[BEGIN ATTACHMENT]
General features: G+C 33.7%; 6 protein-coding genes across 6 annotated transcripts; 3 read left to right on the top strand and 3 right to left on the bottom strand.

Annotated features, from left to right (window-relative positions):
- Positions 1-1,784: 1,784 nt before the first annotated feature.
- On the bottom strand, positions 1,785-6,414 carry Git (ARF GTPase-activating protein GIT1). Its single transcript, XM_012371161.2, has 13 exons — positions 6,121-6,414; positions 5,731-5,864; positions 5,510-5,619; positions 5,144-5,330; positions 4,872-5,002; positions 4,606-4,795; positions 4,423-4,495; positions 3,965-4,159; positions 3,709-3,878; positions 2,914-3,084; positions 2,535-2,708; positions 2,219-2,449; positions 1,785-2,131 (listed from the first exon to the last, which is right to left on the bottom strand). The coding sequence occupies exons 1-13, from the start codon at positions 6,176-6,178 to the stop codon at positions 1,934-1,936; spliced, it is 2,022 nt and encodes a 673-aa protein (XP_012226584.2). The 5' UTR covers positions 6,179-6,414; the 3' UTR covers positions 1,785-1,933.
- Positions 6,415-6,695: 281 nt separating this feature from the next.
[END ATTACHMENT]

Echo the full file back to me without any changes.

General features: G+C 33.7%; 6 protein-coding genes across 6 annotated transcripts; 3 read left to right on the top strand and 3 right to left on the bottom strand.

Annotated features, from left to right (window-relative positions):
- Positions 1-1,784: 1,784 nt before the first annotated feature.
- On the bottom strand, positions 1,785-6,414 carry Git (ARF GTPase-activating protein GIT1). Its single transcript, XM_012371161.2, has 13 exons — positions 6,121-6,414; positions 5,731-5,864; positions 5,510-5,619; positions 5,144-5,330; positions 4,872-5,002; positions 4,606-4,795; positions 4,423-4,495; positions 3,965-4,159; positions 3,709-3,878; positions 2,914-3,084; positions 2,535-2,708; positions 2,219-2,449; positions 1,785-2,131 (listed from the first exon to the last, which is right to left on the bottom strand). The coding sequence occupies exons 1-13, from the start codon at positions 6,176-6,178 to the stop codon at positions 1,934-1,936; spliced, it is 2,022 nt and encodes a 673-aa protein (XP_012226584.2). The 5' UTR covers positions 6,179-6,414; the 3' UTR covers positions 1,785-1,933.
- Positions 6,415-6,695: 281 nt separating this feature from the next.